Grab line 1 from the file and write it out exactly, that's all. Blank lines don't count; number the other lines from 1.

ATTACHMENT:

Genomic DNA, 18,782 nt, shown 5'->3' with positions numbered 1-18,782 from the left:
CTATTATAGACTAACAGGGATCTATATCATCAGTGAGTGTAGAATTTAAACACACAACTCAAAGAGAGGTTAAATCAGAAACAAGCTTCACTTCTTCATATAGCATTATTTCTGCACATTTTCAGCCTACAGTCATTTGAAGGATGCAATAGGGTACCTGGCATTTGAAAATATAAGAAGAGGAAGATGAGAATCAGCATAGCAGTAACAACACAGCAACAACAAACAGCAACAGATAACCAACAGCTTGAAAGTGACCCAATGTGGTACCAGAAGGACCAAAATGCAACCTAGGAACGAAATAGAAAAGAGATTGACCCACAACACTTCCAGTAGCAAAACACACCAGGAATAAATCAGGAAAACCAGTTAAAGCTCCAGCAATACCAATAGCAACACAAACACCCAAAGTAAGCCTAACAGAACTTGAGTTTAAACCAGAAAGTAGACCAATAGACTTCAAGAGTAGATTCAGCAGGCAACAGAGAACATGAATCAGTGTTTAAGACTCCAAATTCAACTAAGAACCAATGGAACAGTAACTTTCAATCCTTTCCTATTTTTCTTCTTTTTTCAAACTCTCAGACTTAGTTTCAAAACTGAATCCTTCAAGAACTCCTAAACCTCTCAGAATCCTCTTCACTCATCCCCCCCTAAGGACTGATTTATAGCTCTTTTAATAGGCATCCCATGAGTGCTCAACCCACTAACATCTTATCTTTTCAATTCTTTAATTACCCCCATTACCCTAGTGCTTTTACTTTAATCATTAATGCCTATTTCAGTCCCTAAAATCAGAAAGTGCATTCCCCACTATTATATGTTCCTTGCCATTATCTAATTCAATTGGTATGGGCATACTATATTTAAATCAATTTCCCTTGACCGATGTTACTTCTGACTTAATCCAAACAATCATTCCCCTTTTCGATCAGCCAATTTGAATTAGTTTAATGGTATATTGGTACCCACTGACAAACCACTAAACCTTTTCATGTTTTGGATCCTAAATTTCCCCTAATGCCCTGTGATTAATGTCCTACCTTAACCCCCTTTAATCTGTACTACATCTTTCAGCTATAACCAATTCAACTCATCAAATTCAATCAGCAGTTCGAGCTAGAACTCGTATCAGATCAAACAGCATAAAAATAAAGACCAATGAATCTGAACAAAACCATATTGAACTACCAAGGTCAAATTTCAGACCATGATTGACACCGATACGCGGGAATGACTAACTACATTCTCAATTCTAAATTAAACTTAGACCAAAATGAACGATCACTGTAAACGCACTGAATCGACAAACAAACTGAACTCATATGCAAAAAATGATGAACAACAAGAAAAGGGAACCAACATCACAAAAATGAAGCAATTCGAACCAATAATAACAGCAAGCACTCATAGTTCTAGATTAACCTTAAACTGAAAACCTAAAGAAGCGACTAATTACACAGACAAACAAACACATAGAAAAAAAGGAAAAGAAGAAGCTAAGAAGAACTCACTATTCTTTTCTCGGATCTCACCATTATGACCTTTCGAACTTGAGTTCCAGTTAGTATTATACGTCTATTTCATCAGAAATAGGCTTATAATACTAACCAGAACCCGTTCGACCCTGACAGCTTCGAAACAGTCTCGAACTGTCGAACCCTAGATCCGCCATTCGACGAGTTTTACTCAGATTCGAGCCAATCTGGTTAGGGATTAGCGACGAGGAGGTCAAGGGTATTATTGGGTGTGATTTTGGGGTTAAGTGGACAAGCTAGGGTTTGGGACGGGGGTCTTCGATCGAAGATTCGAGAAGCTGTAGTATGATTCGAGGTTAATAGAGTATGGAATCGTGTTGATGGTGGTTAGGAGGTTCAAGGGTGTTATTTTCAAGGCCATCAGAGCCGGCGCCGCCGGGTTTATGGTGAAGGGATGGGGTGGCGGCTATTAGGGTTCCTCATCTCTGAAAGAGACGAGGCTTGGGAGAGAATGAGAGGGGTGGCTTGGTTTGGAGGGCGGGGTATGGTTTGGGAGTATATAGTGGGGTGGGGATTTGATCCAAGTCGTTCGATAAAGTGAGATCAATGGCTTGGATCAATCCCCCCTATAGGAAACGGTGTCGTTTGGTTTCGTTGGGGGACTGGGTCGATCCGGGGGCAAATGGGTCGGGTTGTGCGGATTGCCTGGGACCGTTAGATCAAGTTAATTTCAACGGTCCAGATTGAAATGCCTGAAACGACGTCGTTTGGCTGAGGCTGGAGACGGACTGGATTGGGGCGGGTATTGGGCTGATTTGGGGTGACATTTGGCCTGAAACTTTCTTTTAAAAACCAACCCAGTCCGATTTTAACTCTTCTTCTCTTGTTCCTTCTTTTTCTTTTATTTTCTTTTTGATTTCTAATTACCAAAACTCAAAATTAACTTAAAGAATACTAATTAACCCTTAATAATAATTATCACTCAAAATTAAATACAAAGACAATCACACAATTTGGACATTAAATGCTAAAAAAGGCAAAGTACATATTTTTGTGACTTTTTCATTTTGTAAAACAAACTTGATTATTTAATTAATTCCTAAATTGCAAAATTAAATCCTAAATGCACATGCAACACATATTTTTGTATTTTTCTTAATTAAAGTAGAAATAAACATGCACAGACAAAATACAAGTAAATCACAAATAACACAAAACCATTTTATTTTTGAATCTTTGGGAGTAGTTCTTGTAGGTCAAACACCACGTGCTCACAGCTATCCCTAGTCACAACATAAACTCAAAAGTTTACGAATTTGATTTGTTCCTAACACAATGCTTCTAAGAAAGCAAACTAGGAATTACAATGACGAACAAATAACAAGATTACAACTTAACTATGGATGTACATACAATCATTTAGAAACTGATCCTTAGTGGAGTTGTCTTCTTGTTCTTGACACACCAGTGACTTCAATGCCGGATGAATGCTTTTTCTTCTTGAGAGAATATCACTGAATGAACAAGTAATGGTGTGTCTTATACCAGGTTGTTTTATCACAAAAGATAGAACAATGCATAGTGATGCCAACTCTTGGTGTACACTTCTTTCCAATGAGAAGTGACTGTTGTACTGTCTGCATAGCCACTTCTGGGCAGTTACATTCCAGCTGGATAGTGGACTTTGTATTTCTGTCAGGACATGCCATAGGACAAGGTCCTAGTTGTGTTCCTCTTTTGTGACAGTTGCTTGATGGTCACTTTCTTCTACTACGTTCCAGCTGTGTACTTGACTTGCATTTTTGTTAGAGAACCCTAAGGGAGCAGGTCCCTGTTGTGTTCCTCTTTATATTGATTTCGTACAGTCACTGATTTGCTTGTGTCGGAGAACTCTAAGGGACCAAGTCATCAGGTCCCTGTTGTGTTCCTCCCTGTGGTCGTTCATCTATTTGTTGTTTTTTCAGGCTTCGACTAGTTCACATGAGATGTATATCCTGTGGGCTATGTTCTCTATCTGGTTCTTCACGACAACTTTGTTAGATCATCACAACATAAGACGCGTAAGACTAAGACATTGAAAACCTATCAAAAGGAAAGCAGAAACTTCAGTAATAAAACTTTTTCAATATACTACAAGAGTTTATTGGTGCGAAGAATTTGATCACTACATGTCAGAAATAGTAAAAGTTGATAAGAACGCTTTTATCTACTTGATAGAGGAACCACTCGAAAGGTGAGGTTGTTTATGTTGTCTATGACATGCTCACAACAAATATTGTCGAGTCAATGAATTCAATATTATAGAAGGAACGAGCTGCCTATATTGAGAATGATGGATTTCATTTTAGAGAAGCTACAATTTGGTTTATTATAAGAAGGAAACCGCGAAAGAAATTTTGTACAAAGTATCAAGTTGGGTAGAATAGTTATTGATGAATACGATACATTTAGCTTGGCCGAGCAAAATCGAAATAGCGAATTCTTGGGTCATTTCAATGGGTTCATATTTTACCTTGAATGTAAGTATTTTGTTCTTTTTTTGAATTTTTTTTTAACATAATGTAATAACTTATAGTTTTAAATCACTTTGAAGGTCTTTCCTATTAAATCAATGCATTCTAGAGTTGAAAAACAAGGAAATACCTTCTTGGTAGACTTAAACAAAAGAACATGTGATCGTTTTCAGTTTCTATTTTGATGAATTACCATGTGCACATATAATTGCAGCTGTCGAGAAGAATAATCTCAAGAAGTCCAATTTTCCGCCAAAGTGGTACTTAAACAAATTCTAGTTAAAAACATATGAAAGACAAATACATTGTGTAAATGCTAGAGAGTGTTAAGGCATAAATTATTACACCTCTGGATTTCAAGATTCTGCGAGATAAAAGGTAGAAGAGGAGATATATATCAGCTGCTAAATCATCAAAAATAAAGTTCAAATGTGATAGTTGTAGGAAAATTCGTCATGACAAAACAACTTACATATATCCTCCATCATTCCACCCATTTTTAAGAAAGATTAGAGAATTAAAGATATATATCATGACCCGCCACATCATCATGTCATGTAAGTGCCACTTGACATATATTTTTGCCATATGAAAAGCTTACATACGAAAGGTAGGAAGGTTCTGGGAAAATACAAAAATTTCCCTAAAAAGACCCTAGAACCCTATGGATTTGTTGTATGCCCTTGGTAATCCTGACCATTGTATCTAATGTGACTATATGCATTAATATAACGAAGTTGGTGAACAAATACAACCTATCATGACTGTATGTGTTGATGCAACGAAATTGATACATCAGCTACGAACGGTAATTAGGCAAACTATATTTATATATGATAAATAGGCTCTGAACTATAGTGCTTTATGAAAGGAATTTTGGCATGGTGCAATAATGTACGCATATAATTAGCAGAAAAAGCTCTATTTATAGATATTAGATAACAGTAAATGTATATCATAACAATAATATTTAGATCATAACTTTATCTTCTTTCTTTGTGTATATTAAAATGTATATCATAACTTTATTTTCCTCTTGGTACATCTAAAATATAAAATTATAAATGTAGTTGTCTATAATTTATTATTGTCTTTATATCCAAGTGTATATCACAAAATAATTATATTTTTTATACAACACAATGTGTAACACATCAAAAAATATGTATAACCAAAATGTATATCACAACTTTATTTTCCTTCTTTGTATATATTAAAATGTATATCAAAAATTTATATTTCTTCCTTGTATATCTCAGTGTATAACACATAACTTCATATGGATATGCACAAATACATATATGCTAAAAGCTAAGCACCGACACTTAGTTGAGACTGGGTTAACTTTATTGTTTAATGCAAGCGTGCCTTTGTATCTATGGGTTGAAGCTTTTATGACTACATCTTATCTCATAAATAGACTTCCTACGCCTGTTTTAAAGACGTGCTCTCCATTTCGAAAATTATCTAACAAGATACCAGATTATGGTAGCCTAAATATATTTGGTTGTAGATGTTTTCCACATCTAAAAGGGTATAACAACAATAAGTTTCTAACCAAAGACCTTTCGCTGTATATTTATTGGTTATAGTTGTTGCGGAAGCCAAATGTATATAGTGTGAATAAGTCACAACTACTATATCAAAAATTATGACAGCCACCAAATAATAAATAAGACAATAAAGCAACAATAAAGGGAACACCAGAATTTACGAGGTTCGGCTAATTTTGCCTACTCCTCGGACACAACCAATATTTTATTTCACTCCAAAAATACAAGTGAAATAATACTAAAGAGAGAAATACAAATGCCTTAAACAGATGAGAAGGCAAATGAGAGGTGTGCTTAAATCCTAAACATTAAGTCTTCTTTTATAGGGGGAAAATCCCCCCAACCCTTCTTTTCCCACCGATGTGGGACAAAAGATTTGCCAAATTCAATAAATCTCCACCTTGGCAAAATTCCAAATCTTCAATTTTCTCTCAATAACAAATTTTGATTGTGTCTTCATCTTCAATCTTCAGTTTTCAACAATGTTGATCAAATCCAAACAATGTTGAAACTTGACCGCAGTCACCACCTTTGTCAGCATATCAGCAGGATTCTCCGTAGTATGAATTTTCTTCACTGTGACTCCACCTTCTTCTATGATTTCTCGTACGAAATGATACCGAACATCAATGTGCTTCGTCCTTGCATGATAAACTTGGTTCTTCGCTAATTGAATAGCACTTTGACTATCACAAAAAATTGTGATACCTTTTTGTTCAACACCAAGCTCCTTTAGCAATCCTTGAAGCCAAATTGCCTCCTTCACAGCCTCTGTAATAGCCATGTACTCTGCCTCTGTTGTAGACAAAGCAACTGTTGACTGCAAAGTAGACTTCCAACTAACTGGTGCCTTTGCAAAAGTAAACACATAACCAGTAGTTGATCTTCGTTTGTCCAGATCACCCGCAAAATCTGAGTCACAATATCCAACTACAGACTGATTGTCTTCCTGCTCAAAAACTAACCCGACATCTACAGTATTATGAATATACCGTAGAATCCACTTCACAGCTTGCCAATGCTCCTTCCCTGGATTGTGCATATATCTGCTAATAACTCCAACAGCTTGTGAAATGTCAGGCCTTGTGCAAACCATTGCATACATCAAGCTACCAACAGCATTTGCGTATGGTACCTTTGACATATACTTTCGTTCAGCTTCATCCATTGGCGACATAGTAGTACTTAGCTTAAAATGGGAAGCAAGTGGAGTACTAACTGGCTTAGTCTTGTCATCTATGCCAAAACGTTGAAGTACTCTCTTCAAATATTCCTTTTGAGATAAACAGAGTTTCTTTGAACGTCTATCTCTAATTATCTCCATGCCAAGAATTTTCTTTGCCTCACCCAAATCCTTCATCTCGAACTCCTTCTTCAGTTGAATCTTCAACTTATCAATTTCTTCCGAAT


Genomic DNA, 18,782 nt, shown 5'->3' with positions numbered 1-18,782 from the left: